On this morning’s walk Betty and I stopped by the waterside parking lot below one of the shops in Stonington. I love the hand-lettered “Do Not Throw Rocks” sign there, perched as it is at the end of a field of rocks the size of a baby’s fist, with a beautiful stretch of water just ahead and lots of targets to measure the strength of your throwing arm. In short, it’s just about perfect stone-tossing territory.
I wonder how many kids, and adults, walk up to admire the scenery, see the sign, think “you know, that’s not a bad idea,” and glance around furtively to see if the coast is clear for one granite throw? Even though no one was around, I managed to resist temptation.
It’s spiderweb season in Stonington, and our decks–with their posts, and fencing, and many corners, and other nooks and crannies–are prime web-building grounds for our spidery friends. On damp mornings, like yesterday, the water molecules cling to the webs and create some outdoor art that has a delicate beauty and also the impressive tensile strength to bear many times its weight in water.
My attitude about spiderwebs has changed since my childhood. I used to take sticks and pull them down whenever I encountered one. Reading Charlotte’s Web helped to change that attitude, and I also realized that it didn’t make much sense for someone who, from time to time over the years, has been called “Webbie” by some friends. I’ve come to understand that spiders and their webs perform a valuable service for us, in ridding our neck of the world of the annoying, buzzing housefly. And you can’t help but admire the industriousness of spiders as they build and repair their elaborate webs and then wait patiently for their prey.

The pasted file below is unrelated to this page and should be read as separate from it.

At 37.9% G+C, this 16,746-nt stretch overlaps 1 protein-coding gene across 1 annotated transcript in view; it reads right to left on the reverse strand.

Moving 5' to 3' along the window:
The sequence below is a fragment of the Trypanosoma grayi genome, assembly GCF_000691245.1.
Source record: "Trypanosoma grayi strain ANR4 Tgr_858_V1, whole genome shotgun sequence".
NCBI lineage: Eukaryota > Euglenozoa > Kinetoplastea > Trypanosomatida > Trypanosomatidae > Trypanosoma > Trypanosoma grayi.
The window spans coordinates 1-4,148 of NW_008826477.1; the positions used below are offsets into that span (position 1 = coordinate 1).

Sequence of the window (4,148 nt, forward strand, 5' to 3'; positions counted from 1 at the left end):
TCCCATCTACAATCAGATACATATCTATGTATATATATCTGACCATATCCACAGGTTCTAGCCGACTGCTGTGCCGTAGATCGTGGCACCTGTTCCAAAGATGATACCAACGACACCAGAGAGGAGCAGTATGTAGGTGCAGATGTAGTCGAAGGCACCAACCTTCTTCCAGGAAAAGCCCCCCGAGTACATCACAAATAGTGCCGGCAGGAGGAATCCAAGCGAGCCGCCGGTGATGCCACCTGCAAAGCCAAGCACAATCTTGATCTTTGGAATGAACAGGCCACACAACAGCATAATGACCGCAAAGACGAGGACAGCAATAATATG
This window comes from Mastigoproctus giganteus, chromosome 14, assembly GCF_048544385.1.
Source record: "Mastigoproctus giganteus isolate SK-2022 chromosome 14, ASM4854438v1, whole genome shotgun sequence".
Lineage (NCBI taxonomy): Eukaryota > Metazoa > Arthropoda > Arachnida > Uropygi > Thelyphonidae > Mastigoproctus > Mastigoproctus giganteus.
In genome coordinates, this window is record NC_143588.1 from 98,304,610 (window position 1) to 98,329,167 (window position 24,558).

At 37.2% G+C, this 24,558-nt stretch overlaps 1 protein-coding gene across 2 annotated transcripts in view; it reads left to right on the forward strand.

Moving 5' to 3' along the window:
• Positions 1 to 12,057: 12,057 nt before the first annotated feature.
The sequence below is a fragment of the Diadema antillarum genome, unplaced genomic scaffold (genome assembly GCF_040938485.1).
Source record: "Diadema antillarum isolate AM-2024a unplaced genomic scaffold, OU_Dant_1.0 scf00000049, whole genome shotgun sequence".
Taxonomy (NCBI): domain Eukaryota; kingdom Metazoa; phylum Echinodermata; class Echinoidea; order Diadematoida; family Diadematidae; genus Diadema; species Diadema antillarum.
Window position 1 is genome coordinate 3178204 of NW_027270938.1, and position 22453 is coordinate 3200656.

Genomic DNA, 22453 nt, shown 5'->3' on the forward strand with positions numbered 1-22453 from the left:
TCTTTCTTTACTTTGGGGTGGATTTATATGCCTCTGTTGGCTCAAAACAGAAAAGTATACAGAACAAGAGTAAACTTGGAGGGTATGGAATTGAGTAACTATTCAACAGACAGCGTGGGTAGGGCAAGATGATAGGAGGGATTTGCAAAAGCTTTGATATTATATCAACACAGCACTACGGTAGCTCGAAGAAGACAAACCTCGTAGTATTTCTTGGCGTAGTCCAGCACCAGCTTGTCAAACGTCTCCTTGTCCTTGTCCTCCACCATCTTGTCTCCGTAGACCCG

On misty mornings I’ll make the rounds, taking a look to see what the spiders have been up to and admire their handiwork, like the effort above on our upper deck. Care must be taken, however, to avoid inadvertently getting a face full of webbing.
Stonington, Maine is a great growing climate. Plants seem to thrive here, but unfortunately that includes weeds—lots and lots of weeds. So when I returned after a two-and-a-half month absence, I found on the positive side that my lupines had grown to colossal sizes, but weeds had invaded all the beds and were on the verge of overwhelming our plantings. The photo above is an example of just how overgrown things had become.
So this past weekend featured a lot of weeding, to try to get the growth under control. I dug out countless broadleaf weeds, yanked out creeping vines, chopped back encroaching chokecherry trees, and pulled out unwanted grass. My favorite weed to remove, whose name is unknown to me, has a weird hollow stem, grows rapidly, and has a purple flower on top and very shallow roots. You can extract it with a gentle tug, and it is satisfying to then fling it onto the weed pile.
By the end of the weekend, as the photo below shows, I had got things back to about where they were when I last left in May. In the never-ending War of the Weeds, that’s about all you can hope for.